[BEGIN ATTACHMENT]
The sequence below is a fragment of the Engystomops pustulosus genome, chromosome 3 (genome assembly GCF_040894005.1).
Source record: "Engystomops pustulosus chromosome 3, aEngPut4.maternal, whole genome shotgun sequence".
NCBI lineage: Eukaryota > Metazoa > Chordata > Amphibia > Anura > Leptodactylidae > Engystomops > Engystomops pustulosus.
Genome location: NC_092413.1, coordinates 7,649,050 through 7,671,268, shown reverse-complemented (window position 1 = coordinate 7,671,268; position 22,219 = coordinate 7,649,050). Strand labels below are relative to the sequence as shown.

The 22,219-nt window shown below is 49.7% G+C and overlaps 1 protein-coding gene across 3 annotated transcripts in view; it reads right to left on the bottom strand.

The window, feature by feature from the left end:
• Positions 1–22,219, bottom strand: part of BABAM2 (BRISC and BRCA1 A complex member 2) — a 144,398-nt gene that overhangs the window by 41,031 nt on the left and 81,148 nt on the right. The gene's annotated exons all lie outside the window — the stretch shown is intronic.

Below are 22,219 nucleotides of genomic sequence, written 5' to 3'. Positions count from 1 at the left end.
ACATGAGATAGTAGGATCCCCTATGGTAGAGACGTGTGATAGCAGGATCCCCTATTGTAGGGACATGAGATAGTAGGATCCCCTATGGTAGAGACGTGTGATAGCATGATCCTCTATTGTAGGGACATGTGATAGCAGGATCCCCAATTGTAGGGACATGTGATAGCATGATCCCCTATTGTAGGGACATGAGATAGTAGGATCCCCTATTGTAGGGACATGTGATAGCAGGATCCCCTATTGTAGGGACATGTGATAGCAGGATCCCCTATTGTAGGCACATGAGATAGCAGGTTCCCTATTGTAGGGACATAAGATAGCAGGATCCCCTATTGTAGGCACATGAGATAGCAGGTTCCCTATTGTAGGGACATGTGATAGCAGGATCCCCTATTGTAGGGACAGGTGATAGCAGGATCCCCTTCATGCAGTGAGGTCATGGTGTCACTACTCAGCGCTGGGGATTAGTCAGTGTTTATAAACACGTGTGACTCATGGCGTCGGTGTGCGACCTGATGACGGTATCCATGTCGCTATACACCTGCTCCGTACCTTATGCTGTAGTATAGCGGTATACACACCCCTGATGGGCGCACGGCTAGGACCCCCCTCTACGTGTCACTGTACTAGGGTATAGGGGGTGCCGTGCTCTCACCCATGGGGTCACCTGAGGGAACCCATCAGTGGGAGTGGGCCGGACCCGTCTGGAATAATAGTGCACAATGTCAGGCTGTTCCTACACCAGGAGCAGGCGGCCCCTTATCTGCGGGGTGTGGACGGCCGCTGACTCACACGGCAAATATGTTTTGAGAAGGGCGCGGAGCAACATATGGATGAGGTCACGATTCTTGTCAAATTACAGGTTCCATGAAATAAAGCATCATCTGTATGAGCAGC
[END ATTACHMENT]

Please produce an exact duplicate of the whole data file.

The sequence below is a fragment of the Engystomops pustulosus genome, chromosome 3 (genome assembly GCF_040894005.1).
Source record: "Engystomops pustulosus chromosome 3, aEngPut4.maternal, whole genome shotgun sequence".
NCBI lineage: Eukaryota > Metazoa > Chordata > Amphibia > Anura > Leptodactylidae > Engystomops > Engystomops pustulosus.
Genome location: NC_092413.1, coordinates 7,649,050 through 7,671,268, shown reverse-complemented (window position 1 = coordinate 7,671,268; position 22,219 = coordinate 7,649,050). Strand labels below are relative to the sequence as shown.

The 22,219-nt window shown below is 49.7% G+C and overlaps 1 protein-coding gene across 3 annotated transcripts in view; it reads right to left on the bottom strand.

The window, feature by feature from the left end:
• Positions 1–22,219, bottom strand: part of BABAM2 (BRISC and BRCA1 A complex member 2) — a 144,398-nt gene that overhangs the window by 41,031 nt on the left and 81,148 nt on the right. The gene's annotated exons all lie outside the window — the stretch shown is intronic.

Below are 22,219 nucleotides of genomic sequence, written 5' to 3'. Positions count from 1 at the left end.
ACATGAGATAGTAGGATCCCCTATGGTAGAGACGTGTGATAGCAGGATCCCCTATTGTAGGGACATGAGATAGTAGGATCCCCTATGGTAGAGACGTGTGATAGCATGATCCTCTATTGTAGGGACATGTGATAGCAGGATCCCCAATTGTAGGGACATGTGATAGCATGATCCCCTATTGTAGGGACATGAGATAGTAGGATCCCCTATTGTAGGGACATGTGATAGCAGGATCCCCTATTGTAGGGACATGTGATAGCAGGATCCCCTATTGTAGGCACATGAGATAGCAGGTTCCCTATTGTAGGGACATAAGATAGCAGGATCCCCTATTGTAGGCACATGAGATAGCAGGTTCCCTATTGTAGGGACATGTGATAGCAGGATCCCCTATTGTAGGGACAGGTGATAGCAGGATCCCCTTCATGCAGTGAGGTCATGGTGTCACTACTCAGCGCTGGGGATTAGTCAGTGTTTATAAACACGTGTGACTCATGGCGTCGGTGTGCGACCTGATGACGGTATCCATGTCGCTATACACCTGCTCCGTACCTTATGCTGTAGTATAGCGGTATACACACCCCTGATGGGCGCACGGCTAGGACCCCCCTCTACGTGTCACTGTACTAGGGTATAGGGGGTGCCGTGCTCTCACCCATGGGGTCACCTGAGGGAACCCATCAGTGGGAGTGGGCCGGACCCGTCTGGAATAATAGTGCACAATGTCAGGCTGTTCCTACACCAGGAGCAGGCGGCCCCTTATCTGCGGGGTGTGGACGGCCGCTGACTCACACGGCAAATATGTTTTGAGAAGGGCGCGGAGCAACATATGGATGAGGTCACGATTCTTGTCAAATTACAGGTTCCATGAAATAAAGCATCATCTGTATGAGCAGC